Dr. Adrienne Oakley

Dr. Adrienne Oakley

Assistant Professor
Geology and Marine Science
136 Boehm Science Building
oakley@kutztown.edu
(484) 646-4334

Jurassic Ocean Crust Magnetic Survey 2011

From November 4-December 17, 2011 five Kutztown undergraduate students joined me on an NSF funded Marine Geophysical research cruise. Along with researchers from Woods Hole Oceanographic Institute and Texas A&M, we studied the Jurassic-age seafloor in the Western Pacific between Hawaii and Guam.

The cruise focused on mid-depth and near-bottom magnetic surveys using towed magnetometers and the autonomous underwater vehicle (AUV), Sentry. While the AUV Sentry recharged, we used the Scripps high-resolution multi-channel seismic (MCS) reflection system to image the igneous oceanic crust. Marine geophysical data collection also included seismic refraction, gravity, bathymetry, and chirp sonar. Shipboard bathymetry and chirp sonar data were processed on board by Kutztown University students who served as geophysical watchstanders during the cruise. These data, along with other oceanographic data from this remote region will form the basis of future research projects on campus. You can read more about our expedition in our blog!



Surface and Sub-Surface Mapping in the Coastal Zone of Wallops Island NASA Flight Facility: Monitoring Storm Response and Sea-Level Rise

As part of the “NASA Goddard Space Flight Center Wallops Flight Facility (WFF) and Marine Science Consortium (MSC) Research Collaboration” we are conducting a coastal zone mapping project to monitor changes in the surface and sub-surface of Wallops Island. This work supports the current beach restoration project proposed by NASA. Our objectives are to establish a series of survey transects both parallel to and perpendicular to the shoreline where surface mapping and sub-surface geophysical mapping (via ground penetrating radar, GPR) will take place on a regular schedule and immediately following significant storm activity. These investigations help to determine seasonal changes in groundwater flow, barrier island topography, shoreline position, and any changes in sediment grain size. The research also includes mapping the spatial and temporal distribution of important species (mole crabs, coquina clams, horseshoe crabs, etc) that play important roles in the food chain of various shore-birds that live within or otherwise utilize the shore environment.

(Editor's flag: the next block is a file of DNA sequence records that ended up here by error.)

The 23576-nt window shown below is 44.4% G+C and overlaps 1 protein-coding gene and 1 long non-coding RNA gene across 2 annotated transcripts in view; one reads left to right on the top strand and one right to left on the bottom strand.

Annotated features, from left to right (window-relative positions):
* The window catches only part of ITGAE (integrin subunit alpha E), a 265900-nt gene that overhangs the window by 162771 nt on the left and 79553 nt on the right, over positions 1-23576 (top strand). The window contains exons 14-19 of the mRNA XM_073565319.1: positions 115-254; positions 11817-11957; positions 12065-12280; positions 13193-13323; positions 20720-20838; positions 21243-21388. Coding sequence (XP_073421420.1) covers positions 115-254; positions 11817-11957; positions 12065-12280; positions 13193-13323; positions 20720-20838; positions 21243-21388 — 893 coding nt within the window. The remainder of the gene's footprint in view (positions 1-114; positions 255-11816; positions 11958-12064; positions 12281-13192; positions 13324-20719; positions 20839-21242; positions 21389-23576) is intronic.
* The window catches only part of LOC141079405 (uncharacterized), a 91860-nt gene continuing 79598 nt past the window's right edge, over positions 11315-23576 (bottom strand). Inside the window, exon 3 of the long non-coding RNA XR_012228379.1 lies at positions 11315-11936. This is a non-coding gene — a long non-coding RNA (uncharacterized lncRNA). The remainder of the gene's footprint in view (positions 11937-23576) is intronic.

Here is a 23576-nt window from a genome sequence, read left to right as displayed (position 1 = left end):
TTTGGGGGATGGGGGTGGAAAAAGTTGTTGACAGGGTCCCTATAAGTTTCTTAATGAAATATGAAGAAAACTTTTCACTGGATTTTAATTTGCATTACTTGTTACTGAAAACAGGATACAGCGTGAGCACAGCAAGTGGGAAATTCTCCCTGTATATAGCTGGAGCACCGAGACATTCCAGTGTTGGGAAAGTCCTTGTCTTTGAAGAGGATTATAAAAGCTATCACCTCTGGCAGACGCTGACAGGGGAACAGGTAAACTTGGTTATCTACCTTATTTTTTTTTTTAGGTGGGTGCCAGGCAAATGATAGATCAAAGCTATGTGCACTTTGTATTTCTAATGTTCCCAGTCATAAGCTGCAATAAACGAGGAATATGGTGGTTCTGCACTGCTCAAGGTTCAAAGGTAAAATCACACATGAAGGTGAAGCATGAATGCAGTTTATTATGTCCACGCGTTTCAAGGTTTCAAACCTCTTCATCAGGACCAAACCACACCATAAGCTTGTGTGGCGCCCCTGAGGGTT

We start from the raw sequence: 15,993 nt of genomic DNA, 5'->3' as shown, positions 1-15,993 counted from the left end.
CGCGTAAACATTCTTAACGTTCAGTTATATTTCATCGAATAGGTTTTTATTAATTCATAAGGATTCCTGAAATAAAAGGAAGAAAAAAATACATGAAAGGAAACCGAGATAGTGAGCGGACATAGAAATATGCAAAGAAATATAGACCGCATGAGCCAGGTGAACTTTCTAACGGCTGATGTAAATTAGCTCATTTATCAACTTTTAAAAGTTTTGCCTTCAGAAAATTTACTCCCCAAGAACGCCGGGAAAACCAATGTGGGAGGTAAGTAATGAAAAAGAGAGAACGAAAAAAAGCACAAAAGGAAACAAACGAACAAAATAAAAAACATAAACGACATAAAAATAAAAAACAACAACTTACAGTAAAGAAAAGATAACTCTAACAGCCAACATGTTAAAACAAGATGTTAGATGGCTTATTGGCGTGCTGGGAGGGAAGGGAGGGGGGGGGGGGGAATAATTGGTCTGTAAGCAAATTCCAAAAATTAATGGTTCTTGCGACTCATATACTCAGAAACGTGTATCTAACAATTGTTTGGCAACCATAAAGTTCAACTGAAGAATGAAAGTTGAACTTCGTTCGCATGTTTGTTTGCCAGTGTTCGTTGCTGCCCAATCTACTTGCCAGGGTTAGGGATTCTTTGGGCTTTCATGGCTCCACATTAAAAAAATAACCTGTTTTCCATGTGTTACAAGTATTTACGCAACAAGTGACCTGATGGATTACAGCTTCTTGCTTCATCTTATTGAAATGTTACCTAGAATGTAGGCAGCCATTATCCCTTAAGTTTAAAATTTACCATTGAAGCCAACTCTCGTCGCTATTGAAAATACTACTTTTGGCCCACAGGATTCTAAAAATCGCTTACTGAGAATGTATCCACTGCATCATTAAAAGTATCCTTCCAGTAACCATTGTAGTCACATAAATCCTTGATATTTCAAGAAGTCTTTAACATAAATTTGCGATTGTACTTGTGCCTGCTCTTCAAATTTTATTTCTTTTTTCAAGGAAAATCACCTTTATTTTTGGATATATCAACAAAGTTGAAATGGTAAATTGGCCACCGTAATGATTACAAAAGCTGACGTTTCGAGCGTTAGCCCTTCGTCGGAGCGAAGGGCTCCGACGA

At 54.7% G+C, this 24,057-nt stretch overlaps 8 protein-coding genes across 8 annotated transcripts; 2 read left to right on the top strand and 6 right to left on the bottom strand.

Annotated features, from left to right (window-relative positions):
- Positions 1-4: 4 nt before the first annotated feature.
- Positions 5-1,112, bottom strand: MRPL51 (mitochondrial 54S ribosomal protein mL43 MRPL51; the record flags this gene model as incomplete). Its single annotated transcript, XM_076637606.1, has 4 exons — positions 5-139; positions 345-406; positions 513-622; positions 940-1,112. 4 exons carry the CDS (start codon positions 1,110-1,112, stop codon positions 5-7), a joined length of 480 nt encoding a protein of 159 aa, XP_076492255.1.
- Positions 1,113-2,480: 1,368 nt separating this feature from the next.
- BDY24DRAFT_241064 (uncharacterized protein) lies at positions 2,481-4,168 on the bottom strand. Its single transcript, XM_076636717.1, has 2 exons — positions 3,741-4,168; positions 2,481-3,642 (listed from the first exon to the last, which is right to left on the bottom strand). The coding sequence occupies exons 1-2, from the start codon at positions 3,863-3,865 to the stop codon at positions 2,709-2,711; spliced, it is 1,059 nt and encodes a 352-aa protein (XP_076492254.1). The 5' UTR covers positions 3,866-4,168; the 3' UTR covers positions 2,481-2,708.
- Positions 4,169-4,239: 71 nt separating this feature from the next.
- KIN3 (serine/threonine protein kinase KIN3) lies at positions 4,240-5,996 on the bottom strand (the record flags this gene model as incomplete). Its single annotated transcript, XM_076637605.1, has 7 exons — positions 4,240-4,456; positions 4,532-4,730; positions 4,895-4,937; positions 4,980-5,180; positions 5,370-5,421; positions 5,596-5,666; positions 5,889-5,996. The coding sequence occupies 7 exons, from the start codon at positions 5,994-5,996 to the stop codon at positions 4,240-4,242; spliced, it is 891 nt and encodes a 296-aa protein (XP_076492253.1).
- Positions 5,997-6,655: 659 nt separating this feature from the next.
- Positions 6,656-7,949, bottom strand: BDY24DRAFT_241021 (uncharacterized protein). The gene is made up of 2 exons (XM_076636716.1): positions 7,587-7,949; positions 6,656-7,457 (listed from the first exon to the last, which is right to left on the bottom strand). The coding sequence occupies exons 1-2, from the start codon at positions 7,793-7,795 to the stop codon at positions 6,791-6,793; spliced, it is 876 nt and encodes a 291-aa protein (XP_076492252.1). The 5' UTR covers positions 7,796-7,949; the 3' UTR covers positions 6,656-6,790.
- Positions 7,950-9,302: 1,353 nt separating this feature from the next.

Extensive, year-round monitoring of the shoreline along WFF allow us to establish baseline conditions and will eventually result in development of a comprehensive model for erosion and accretion patterns on seasonal and inter-annual time scales. These data, combined with the biological census reports documenting the relative abundance of important taxa provide a comprehensive understanding of the impacts of shoreline change as a result of sea-level rise. These data also allow mapping of the freshwater-saltwater interface for investigation of any changes in the flow of freshwater through the barrier islands as a result of climate change. This knowledge is essential to future planning along the Wallops Island shoreline.

The individual projects that are part of the research include:

  1. Tide and storm surge monitoring of Wallops Island using SOLINST pressure and temperature sensors.
  2. Grain size analysis and sediment distribution/transport along Wallops Island.
  3. Assessing seasonal and storm-influenced geomorphic change before and after beach replenishment along Wallops shoreline using topographic profiling, sediment change statistics, as well as beach parallel GPS surveys.
  4. Historical analysis of shoreline change on Wallops Island using GIS.
  5. Biological surveys. Distribution of macro fauna.
  6. Analysis of current and historical storm data. Establish parameters that determine a “significant” storm event. Compare rain fall events to ground-water recharge events visible in SOLINST data.
  7. Subsurface ground water mapping of the fresh water lens by GPR.
  8. Mathematical modeling of shoreline processes and sediment transport rates and volumes using wave parameterization statistics.

Recent Professional Presentations/Abstracts

Italics indicate student author

Chariw, J. E.; Sabetta, M. J. ; Oakley, A. J.; Cornell, S. R.; Monitoring in situ tidal range and surface aquifer recharge and discharge on Wallops Island, Virginia, 2012 ASLO-AGU Ocean Sciences Meeting, Abstract ID:11742, 2012

Woodlief, V. A..; Cornell, S. R.; Sabetta, M.; Sergent, E.; McGilliard, E..; Oakley, A.; A GIS analysis of the Chincoteague inlet eddy and its impact on the shoreline morphology of northern Wallops Island, Eastern Shore Virginia, 2012 ASLO-AGU Ocean Sciences Meeting, Abstract ID:1121, 2012

Mcgilliard, E., Cornell, S. R., and Oakley, A., High resolution GIS mapping of shoreline change at Wallops Island, Virginia: A preliminary investigation of the impact of Hurricane Irene, Abstracts with Programs- Geological Society of America 44 (2,) GSA Annual Meeting, Northeastern Section, 2012

Williams, J., Cornell, S. R., and Oakley, A., Preliminary investigation of a barrier island beach aquifer at Wallops Island, Virginia using ground penetrating radar, Abstracts with Programs- Geological Society of America 44 (2,) GSA Annual Meeting, Northeastern Section, 2012